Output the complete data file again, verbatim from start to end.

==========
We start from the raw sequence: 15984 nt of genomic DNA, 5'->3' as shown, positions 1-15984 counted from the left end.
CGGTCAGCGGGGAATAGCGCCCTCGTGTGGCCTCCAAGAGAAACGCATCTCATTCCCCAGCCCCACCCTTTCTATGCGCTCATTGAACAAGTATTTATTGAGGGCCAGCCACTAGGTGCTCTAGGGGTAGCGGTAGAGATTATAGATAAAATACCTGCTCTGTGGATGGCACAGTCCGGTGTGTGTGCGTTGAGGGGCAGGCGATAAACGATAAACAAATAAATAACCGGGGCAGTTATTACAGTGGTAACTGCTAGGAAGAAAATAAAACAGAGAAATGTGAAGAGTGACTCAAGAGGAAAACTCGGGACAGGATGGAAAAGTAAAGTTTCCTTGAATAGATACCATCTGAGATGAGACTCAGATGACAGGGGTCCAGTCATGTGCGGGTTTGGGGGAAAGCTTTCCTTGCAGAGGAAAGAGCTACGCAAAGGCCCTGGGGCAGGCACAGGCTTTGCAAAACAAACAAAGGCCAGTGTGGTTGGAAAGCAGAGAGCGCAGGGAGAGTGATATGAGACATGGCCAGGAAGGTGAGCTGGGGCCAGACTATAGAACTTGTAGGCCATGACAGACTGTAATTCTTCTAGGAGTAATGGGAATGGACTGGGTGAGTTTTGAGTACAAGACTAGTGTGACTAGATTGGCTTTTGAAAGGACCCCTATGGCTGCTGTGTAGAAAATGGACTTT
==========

We start from the raw sequence: 15984 nt of genomic DNA, 5'->3' as shown, positions 1-15984 counted from the left end.
CGGTCAGCGGGGAATAGCGCCCTCGTGTGGCCTCCAAGAGAAACGCATCTCATTCCCCAGCCCCACCCTTTCTATGCGCTCATTGAACAAGTATTTATTGAGGGCCAGCCACTAGGTGCTCTAGGGGTAGCGGTAGAGATTATAGATAAAATACCTGCTCTGTGGATGGCACAGTCCGGTGTGTGTGCGTTGAGGGGCAGGCGATAAACGATAAACAAATAAATAACCGGGGCAGTTATTACAGTGGTAACTGCTAGGAAGAAAATAAAACAGAGAAATGTGAAGAGTGACTCAAGAGGAAAACTCGGGACAGGATGGAAAAGTAAAGTTTCCTTGAATAGATACCATCTGAGATGAGACTCAGATGACAGGGGTCCAGTCATGTGCGGGTTTGGGGGAAAGCTTTCCTTGCAGAGGAAAGAGCTACGCAAAGGCCCTGGGGCAGGCACAGGCTTTGCAAAACAAACAAAGGCCAGTGTGGTTGGAAAGCAGAGAGCGCAGGGAGAGTGATATGAGACATGGCCAGGAAGGTGAGCTGGGGCCAGACTATAGAACTTGTAGGCCATGACAGACTGTAATTCTTCTAGGAGTAATGGGAATGGACTGGGTGAGTTTTGAGTACAAGACTAGTGTGACTAGATTGGCTTTTGAAAGGACCCCTATGGCTGCTGTGTAGAAAATGGACTTT